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New Zealand Film Commission CEO to Step Down


Annabelle Sheehan has led the organization for the past three years, undertaking innumerable diversity, inclusion, and gender equality initiatives, while helping drive the nation’s screen industries through the challenges of the epidemic.
New Zealand Film Commission CEO Annabelle Sheehan is stepping down. The change of leadership was announced by NZFC Chairman Kerry Prendergast on Thursday.

Sheehan has held the position for three years and is a well-known and widely respected figure in the New Zealand and Australian screen industries. Prendergast said the NZFC board was saddened by Sheehan’s departure, stating that the executive has been treating breast cancer for the past six months and has opted to return to his home in Australia to focus on his health and family Has chosen. The organization said Sheehan “will make a full recovery.”

Prendergast stated that Sheehan has continued to lead the development and implementation of new programs and initiatives at NZFC during this period, including the New Zealand Government’s efforts to COVID-19 recovery for the film sector. At the beginning of his tenure, Sheehan made a clear promise that under his leadership, diversity, inclusion, and gender equality in the NZFC would be priorities.


In April 2018, it launched 125 Fund to increase the number of female filmmakers who have access to production funds to tell their stories. Two of these films, Poppy and The Justice of Bunny King, have been completed, with the third going, Going in Production.

In the same year, Sheehan launched Te Rautaki Māori and announced new funding programs to ensure that Māori filmmakers have access to the financing and development of their stories and careers. He also created the new role of Pou Whakahaere to implement T Rautaki and strengthen the partnership with the Mao screen industry. The $ 2.5 million She Poonamu Te Re Māori feature film initiative was launched in 2018 to produce narrative feature films in Te Re Māori.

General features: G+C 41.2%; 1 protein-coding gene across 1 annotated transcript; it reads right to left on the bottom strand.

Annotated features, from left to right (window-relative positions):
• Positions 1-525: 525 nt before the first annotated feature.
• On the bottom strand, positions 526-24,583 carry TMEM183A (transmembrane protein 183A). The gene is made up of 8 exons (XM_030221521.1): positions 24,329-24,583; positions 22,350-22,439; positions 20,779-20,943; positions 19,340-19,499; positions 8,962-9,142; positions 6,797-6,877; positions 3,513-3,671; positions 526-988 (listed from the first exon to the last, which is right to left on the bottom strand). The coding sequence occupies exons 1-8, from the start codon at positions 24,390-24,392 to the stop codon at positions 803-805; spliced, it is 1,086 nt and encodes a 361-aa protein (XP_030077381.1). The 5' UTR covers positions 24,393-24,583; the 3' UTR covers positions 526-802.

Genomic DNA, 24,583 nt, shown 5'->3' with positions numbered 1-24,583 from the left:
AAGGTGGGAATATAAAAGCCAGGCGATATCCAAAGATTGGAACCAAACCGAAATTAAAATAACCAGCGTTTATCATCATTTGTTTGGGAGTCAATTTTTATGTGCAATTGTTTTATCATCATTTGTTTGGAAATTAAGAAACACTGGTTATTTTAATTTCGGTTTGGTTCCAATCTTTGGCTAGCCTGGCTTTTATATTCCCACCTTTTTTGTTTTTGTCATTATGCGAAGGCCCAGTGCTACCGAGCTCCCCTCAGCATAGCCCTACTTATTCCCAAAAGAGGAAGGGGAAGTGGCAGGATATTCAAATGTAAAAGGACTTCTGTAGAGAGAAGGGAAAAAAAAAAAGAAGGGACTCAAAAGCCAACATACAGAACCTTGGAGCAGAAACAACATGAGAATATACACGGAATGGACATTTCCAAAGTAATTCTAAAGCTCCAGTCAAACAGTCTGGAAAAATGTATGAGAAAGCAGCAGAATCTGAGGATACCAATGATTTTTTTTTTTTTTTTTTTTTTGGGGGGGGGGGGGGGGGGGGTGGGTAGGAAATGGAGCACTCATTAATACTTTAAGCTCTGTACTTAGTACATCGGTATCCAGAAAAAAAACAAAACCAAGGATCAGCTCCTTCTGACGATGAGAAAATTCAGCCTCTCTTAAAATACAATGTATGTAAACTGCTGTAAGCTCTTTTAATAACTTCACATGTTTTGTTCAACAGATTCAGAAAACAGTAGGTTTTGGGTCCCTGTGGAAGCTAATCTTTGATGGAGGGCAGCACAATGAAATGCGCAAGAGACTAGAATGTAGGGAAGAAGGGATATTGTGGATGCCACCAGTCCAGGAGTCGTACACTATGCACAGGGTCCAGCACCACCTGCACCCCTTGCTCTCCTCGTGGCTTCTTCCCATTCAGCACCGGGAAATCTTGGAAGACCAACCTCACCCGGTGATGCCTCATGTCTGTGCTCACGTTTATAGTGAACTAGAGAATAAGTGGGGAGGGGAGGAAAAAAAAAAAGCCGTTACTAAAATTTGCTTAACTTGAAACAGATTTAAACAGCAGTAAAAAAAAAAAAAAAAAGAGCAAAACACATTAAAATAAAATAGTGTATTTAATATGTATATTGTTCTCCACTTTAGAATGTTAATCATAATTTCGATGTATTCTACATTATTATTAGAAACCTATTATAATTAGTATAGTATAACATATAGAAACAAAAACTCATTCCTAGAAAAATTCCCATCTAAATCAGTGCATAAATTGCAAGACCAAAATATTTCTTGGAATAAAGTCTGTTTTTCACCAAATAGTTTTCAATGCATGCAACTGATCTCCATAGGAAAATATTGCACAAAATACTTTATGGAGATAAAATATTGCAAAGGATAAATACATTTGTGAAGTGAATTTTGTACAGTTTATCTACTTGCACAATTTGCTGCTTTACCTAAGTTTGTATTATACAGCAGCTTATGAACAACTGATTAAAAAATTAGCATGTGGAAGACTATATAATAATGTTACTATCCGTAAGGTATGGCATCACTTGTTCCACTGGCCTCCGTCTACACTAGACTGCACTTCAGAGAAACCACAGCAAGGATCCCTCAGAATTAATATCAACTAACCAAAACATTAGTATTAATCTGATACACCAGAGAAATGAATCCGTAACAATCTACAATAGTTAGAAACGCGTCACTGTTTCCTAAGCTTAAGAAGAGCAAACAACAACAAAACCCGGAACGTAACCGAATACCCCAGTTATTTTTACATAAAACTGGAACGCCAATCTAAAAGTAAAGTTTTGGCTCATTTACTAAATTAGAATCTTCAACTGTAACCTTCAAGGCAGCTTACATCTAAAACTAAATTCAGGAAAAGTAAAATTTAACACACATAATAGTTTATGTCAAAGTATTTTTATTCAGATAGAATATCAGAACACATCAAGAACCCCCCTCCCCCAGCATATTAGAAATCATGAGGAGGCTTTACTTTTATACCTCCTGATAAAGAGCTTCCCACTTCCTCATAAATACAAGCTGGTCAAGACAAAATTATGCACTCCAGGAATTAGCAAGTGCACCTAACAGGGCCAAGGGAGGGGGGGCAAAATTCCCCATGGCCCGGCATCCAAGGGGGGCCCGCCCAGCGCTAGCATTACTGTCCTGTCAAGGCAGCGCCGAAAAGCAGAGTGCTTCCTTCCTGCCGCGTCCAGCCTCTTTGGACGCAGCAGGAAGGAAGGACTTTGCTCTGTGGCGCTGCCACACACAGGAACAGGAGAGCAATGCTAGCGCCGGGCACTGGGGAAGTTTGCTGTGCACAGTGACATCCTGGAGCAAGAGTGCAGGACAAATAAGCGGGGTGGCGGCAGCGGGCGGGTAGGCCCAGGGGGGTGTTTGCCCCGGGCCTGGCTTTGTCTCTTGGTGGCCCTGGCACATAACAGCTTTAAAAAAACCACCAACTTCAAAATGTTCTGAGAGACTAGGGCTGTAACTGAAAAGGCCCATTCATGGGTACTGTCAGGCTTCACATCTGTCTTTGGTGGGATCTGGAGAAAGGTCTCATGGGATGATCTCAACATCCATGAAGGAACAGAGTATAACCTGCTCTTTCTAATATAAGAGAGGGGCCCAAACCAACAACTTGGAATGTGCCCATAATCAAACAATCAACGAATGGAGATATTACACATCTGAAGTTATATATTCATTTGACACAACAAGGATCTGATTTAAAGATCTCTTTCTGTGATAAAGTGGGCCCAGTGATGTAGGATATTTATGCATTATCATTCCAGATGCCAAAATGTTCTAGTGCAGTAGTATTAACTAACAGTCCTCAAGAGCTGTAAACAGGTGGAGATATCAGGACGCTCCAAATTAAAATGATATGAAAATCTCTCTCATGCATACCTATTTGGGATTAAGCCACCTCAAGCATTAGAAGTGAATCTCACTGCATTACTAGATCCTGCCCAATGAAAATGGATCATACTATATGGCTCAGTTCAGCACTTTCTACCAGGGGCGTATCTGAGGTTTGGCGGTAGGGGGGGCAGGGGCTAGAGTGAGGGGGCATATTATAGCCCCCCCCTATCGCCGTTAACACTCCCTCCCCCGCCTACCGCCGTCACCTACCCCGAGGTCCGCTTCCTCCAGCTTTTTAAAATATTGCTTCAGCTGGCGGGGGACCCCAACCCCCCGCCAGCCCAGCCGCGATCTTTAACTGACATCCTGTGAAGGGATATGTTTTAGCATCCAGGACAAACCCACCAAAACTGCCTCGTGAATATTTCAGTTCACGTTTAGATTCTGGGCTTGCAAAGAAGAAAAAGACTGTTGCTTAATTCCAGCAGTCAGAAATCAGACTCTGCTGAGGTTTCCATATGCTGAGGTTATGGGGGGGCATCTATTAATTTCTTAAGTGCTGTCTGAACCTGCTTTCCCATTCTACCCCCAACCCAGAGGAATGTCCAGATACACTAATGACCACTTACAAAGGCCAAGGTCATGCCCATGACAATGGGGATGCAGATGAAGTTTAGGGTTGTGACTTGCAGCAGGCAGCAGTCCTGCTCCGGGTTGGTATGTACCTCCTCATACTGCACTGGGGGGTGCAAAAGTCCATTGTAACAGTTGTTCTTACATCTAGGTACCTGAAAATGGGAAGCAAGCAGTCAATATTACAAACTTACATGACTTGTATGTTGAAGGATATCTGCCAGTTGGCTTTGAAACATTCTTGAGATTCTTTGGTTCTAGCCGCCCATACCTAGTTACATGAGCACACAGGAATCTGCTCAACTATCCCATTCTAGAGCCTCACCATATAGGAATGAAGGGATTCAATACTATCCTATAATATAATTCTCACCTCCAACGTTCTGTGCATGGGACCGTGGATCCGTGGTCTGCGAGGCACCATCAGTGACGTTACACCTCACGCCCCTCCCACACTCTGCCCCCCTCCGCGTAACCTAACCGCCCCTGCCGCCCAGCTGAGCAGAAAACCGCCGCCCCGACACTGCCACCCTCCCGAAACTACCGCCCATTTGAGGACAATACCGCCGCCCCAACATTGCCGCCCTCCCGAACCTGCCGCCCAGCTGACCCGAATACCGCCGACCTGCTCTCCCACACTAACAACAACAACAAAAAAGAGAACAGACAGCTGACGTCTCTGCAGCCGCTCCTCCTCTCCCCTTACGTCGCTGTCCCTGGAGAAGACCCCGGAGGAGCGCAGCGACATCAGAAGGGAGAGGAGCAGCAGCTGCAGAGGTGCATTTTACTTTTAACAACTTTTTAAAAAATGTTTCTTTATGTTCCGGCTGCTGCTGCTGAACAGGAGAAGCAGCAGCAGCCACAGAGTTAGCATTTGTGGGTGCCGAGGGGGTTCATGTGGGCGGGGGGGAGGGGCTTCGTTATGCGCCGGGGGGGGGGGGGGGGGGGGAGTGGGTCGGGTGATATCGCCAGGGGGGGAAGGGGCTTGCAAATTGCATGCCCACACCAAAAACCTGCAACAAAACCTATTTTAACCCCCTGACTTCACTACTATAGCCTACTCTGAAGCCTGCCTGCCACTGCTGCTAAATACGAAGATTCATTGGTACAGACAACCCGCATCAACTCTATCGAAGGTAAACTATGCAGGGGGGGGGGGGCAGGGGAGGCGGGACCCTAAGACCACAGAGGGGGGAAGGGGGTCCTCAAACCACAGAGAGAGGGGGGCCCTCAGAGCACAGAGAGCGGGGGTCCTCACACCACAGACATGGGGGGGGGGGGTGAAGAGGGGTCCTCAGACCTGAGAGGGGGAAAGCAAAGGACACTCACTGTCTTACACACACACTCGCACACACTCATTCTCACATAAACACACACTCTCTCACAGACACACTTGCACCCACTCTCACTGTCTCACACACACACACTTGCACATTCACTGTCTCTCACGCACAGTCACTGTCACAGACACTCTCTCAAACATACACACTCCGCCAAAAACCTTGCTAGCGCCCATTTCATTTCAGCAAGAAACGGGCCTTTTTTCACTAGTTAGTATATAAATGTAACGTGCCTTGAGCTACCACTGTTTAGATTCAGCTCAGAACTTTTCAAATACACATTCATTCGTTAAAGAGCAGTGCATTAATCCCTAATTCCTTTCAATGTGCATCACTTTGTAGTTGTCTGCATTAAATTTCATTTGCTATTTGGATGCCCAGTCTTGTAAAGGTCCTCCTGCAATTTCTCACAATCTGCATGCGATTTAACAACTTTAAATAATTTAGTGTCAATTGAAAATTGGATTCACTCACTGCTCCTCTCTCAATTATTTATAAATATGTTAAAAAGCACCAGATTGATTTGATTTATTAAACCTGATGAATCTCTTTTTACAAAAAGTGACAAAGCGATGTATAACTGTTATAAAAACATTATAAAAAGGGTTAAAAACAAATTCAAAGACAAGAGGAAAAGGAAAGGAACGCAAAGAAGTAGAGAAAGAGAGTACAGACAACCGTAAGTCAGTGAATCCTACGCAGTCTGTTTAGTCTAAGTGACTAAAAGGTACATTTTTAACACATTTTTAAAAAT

In 2019, NZFC and NZ On Air partnered with the serialized drama initiative Ravupa Vakari Drama on the World, a fund to support the development of distinctive, high-end scripted series targeting international markets and New Zealand audiences. . Senior writers, producers, show-runners, and internationally acclaimed show writers attended a week-long workshop with ten writer/producer teams.


In the same year, New Zealand Prime Minister Jacinda Ardern delivered the inaugural address at the Power of Inclusion Summit, a two-day global event organized by NZFC in support of The Walt Disney Studios, and was attended by more than 700 industry professionals from across the globe.

Sheehan’s recent remand focuses on helping NZFC and the New Zealand film industry meet the challenges of the epidemic – a feat that New Zealand has undoubtedly handled more strongly than most of its international peers. The nation’s theaters fully reopened in August 2020, and ten New Zealand films have since been released in theaters, including This Town, Baby Dunn, Savage, Shadow in the Cloud, Don Red, and Cousin.

With international shoots shot in New Zealand between July 2020 and June 2021, the country’s production level also remains high, with New Zealand estimated to spend $ 530 million on goods and services. NZFC said that ten local films and series are also in production post-production in the country. Prendergast said Sheehan’s last day would be May 21, and the search for a new CEO would begin imminently.


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